The United Nations World Food Program (WFP) published the "Cost of a Plate of Food 2020" report this month. The report, formerly known as "Counting the beans," has been renamed and is now in its third edition.
It has been 50 years since the Tropical Agriculture Research Center (TARC), the predecessor of the Japan International Research Center for Agricultural Sciences (JIRCAS), was established in 1970. At this turning point, we have published a commemorative magazine of our 50th foundation anniversary in order to summarize the history of organizational changes and activities so far as we aim to further leap toward a new era.
On October 26, 2020, the World Meteorological Organization (WMO) released the "State of the Climate in Africa 2019", a multi-agency report that highlights the current and future state of the climate in Africa. According to the report, increasing temperatures and sea levels, changes in precipitation patterns, and more extreme weather are threatening human health, food and water security and socio-economic development in Africa.
163. JIRCAS 50th Anniversary International Symposium 2020 Program ― Introduction of Speakers and Panelists
On November 10, 2020 (Tue), JIRCAS will hold an international symposium on “The role of international collaboration in agricultural research to address challenges in the post-COVID-19 global food system” to commemorate its 50th founding anniversary. We are pleased to announce the program with a brief introduction of the speakers and panelists.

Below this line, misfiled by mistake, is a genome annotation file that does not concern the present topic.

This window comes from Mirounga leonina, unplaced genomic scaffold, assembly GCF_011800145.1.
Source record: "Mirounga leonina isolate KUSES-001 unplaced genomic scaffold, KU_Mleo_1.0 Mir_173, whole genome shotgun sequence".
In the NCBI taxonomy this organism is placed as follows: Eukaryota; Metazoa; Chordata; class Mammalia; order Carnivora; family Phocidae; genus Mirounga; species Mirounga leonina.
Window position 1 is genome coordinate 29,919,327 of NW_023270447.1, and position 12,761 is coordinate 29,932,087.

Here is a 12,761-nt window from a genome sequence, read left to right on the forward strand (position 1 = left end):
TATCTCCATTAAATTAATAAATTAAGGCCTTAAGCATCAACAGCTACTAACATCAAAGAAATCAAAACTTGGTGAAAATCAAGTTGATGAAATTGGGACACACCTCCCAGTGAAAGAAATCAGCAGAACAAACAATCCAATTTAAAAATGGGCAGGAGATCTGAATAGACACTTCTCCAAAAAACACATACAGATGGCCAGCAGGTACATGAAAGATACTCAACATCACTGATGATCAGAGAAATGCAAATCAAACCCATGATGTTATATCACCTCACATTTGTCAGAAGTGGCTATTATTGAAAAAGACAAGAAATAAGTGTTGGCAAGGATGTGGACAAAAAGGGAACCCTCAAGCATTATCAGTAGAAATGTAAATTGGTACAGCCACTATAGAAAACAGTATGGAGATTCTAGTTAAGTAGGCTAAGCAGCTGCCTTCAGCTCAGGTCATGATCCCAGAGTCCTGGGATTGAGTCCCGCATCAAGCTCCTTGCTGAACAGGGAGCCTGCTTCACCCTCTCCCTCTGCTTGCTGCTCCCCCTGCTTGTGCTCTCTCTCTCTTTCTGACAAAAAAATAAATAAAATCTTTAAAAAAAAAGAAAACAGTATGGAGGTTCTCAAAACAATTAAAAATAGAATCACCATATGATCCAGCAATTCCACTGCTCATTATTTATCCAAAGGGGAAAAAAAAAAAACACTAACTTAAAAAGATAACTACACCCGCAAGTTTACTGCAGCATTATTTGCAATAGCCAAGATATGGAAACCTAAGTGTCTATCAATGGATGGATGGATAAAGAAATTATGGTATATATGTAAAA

On September 28, the World Bank published a report “Addressing Food Loss and Waste: A Global Problem with Local Solutions." The report states that reduction in food loss and waste may contribute in reducing the environmental impact of food systems while meeting the nutritional needs of a growing population, which is expected to increase by 3 billion within the next 30 years.
The CGIAR Research Program on Climate Change, Agriculture and Food Security Research (CCAFS), an international network of agricultural research institutes, has published "Perspective aricle: Actions to reconfigure food systems" in the journal Global Food Security. According to the article, reconfiguration of the food systems must include rerouting trajectories and appropriate intervention targeting must take into account the diversity of farmers and agricultural systems.
The CGIAR, an international research network in the field of agriculture, forestry and fisheries, is working closely with the national agricultural research systems in low- and middle-income countries, and plays a critical role in developing agricultural technologies that would help avoid a global food crisis. According to an estimate by researchers from American universities, CGIAR research investments over the last 50 years have yielded about 10-fold returns, including contributions to improving the yield of staple food crops.